Microsoft officials have posted slightly better than expected figures for the company’s first quarter results. Unusually sales were boosted from outside of the company’s core business, in particular servers and MSN. For the period ended September 30 sales rose 6% from the same period last year to $8.22 billion. Excluding employee stock-based compensation, which have only been reported this quarter, the company earned 30 cents a share – one cent higher than analysts had expected. Net income also increased to $2.61 billion, up from $2.04 billion last year.
Importantly the company saw a 20% revenue growth in its home and entertainment unit, which includes the Xbox, with $581 million in revenue generated. Nevertheless shares in the company still fell once the figures were announced, due to news that fewer large corporate contracts for software had been agreed than expected. This fall in contracts is largely due to a number of high-profile security scares involving Microsoft products.
NVIDIA is now one of nine permanent board members, the other being 3Dlabs, ATI, Evans & Sutherland, Hewlett-Packard, IBM, Intel, and SGI. NVIDIA had been a term member. Apple, Dell Computer, Matrox, and Sun are term members. A term member still has a vote, but is on 1-year membership. This is a bit like the UN, as the permanent members vote (in closed sessions) on whom to admit as a permanent or term member. It comes as a bit of a surprise that NVIDIA wasn’t a permanent member before this. It also brings to mind “why now” questions. There was some contention between the ARB and NVIDIA over Cg and the GL Shading Language, with NVIDIA pushing an NVIDIA-centric Cg featureset and some others pushing anything but Cg.
Nonvoting participants include (as of June 2002) Alt. software, Crytek GmbH, Discreet, Empire Interactive, Ensemble Studios, Epic Games, GLSetup (which tells you this is an old list), id Software, Imagination Technologies (PowerVR), Intelligraphics, Micron, NEC, Obsession Development, Quantum3D, RAD Game Tools, Raven Software, S3/Diamond Multimedia, SiS, Spinor GmbH, Tungsten Graphics, University of Central Florida, Verant Interactive, and Xi Graphics. Microsoft quit the ARB to focus on DirectX issues.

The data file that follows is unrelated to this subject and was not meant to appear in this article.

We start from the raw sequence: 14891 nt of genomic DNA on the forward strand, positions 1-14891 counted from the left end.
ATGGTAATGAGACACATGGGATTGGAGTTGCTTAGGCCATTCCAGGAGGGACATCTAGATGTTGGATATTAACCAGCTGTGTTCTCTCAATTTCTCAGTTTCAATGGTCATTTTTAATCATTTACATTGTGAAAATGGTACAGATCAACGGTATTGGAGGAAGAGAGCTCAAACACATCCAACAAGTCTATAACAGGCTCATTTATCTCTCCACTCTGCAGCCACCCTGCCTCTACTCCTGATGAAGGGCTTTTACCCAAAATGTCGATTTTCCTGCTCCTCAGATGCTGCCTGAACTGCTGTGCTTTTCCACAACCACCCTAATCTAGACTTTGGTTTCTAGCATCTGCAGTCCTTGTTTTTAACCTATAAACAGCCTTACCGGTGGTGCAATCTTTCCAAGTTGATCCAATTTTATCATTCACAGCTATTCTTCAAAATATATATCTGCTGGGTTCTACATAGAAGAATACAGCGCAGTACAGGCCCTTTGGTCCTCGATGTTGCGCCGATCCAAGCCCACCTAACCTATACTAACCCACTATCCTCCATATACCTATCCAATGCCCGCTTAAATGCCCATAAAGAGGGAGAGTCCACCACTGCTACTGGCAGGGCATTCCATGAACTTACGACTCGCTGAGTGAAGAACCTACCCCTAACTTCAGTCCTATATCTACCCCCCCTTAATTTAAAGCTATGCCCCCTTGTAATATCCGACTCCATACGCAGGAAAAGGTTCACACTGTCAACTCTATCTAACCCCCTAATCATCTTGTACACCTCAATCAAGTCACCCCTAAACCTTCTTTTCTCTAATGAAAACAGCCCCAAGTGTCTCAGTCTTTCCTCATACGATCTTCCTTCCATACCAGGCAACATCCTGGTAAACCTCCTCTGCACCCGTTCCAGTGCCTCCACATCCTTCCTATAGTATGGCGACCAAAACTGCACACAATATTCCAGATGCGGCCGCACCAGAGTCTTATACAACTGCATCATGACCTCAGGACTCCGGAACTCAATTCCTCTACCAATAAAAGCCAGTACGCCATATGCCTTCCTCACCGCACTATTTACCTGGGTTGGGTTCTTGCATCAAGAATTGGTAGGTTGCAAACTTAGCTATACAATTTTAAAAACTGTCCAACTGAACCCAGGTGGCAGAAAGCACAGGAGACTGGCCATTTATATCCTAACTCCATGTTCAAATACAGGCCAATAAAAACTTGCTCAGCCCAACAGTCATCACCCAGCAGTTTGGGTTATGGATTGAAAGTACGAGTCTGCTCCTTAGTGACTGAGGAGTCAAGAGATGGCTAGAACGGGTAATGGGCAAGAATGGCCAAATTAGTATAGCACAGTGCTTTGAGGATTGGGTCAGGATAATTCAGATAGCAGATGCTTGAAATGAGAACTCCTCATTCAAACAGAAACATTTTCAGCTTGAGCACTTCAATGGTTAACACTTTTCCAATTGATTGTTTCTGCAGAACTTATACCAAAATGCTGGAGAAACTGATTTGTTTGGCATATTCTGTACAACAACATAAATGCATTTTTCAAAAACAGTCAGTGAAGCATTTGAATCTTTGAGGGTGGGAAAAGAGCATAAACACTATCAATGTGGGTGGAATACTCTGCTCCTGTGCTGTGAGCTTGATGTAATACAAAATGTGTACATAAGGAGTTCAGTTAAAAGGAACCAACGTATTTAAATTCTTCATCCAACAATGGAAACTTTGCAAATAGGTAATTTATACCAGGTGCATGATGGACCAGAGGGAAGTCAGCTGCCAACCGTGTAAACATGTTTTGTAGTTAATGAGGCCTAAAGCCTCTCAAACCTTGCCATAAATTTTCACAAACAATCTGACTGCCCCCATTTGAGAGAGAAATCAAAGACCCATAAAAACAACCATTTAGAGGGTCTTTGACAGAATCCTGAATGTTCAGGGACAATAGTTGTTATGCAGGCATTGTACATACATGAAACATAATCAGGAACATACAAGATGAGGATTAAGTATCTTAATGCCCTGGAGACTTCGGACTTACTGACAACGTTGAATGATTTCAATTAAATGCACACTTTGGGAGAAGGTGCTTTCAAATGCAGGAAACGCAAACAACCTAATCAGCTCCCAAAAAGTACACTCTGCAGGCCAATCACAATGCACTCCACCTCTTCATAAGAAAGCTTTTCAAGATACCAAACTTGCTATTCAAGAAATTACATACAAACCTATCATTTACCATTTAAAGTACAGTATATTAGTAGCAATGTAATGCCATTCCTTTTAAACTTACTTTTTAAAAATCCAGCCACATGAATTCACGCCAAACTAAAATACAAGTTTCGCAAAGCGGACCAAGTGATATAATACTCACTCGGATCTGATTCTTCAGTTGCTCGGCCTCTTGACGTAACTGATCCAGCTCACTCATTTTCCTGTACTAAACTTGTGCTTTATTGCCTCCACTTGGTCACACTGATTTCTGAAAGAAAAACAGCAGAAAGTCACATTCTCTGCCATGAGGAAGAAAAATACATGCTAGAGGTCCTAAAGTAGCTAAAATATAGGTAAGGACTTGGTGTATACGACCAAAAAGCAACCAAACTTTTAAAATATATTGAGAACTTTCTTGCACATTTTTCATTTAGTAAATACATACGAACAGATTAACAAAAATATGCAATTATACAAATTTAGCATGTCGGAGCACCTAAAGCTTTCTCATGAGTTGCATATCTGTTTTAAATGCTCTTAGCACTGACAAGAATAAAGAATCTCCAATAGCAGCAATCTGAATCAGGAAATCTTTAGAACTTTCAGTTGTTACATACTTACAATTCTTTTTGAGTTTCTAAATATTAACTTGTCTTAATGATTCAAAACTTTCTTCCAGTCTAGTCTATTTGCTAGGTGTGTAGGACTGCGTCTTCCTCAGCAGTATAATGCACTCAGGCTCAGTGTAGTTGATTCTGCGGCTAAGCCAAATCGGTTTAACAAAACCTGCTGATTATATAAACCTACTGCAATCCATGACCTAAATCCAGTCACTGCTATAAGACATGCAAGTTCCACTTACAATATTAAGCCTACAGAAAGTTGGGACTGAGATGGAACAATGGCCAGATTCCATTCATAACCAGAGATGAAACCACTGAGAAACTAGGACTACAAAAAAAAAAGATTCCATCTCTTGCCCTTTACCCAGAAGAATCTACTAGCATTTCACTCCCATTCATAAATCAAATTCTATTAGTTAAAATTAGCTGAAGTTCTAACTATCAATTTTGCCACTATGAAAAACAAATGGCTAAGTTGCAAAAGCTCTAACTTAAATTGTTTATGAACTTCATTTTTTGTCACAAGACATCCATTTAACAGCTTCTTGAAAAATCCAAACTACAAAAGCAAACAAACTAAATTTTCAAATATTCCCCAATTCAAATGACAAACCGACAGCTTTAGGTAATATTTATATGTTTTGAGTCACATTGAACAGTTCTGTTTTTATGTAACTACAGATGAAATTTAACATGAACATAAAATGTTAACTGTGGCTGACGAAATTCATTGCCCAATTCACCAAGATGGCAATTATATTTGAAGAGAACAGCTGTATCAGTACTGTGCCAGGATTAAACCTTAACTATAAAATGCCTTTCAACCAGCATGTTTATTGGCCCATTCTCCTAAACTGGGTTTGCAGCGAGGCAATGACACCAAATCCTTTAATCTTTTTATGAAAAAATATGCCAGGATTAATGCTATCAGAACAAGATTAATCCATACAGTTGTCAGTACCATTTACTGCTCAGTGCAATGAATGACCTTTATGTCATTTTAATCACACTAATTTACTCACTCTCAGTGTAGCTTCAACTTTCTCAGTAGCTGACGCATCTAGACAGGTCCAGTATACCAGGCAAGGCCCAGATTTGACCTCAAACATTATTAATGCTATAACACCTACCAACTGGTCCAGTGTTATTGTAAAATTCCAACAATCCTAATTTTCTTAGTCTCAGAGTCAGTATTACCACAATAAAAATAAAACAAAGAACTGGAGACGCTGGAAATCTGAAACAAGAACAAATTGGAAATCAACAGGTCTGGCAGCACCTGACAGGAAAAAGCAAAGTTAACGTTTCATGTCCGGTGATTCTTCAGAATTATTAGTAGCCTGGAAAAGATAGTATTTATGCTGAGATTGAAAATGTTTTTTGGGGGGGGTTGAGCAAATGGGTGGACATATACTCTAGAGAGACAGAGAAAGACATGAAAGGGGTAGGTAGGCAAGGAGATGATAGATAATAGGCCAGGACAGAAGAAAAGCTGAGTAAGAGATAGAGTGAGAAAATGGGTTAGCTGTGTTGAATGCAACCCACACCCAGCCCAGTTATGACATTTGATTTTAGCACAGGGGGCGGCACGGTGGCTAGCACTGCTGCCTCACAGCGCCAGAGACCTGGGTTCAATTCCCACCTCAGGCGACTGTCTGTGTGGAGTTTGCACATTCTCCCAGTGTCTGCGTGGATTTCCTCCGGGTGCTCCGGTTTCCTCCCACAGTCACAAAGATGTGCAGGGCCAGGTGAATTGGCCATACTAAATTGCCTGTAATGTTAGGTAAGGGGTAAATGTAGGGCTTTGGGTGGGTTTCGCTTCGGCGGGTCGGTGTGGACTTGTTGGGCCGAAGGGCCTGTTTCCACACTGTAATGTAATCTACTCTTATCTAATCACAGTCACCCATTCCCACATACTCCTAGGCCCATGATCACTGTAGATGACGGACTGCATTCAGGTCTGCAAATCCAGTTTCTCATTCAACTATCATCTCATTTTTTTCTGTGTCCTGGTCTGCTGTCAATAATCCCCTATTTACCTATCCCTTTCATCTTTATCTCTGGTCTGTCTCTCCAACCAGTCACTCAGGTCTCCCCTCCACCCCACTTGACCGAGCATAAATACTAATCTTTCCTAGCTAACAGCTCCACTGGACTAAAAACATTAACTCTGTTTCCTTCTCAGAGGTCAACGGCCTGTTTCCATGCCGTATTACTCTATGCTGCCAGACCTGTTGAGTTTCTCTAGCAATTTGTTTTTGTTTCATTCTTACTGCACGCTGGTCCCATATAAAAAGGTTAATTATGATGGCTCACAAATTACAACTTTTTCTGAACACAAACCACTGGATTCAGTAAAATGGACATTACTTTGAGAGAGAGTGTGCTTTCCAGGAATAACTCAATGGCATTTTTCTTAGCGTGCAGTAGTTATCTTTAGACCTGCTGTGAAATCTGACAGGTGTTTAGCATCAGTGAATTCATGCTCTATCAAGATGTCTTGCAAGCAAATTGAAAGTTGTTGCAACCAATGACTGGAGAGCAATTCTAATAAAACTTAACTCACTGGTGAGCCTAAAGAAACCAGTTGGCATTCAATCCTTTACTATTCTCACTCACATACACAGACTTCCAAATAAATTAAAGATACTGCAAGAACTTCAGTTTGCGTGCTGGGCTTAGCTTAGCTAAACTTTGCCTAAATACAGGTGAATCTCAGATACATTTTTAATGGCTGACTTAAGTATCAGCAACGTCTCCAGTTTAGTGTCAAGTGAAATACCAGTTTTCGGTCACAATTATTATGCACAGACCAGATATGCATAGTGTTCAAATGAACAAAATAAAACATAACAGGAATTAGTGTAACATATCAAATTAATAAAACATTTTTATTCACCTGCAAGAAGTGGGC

If you’re an artist leaning shader programming, a programmer interesting in having a shader testbed, or just interested in shader programming, ATI has released RenderMonkey 1.0. (To find out what RenderMonkey can do, look here.) According to ATI RenderMonkey has undergone a major rewrite since the V0.9 beta. These changes have greatly improved the stability and usability of RenderMonkey and also provided a much more developer friendly framework for the introduction of the RenderMonkey SDK. Find out more at the ATI site here. You’ll need the DirectX9.0b. The following features have changed or been added since the V0.9 beta:
- Completely rewritten preview window including a more extensive Trackball user interface.
- Completely rewritten HLSL and Assembly editors with improved user interface and syntax highlighting.
- Support for REFRAST
- Additions to existing set of RenderMonkey special variables giving user control and adding functionality such as random number generation.
- Addition of Camera object types allowing for per-pass camera parametersto be stored in the workspace.
- Display of HLSL disassembly.
- Addition of many more HLSL examples
- Improved error checking and reporting.
- Automatic mipmap generation for renderable textures.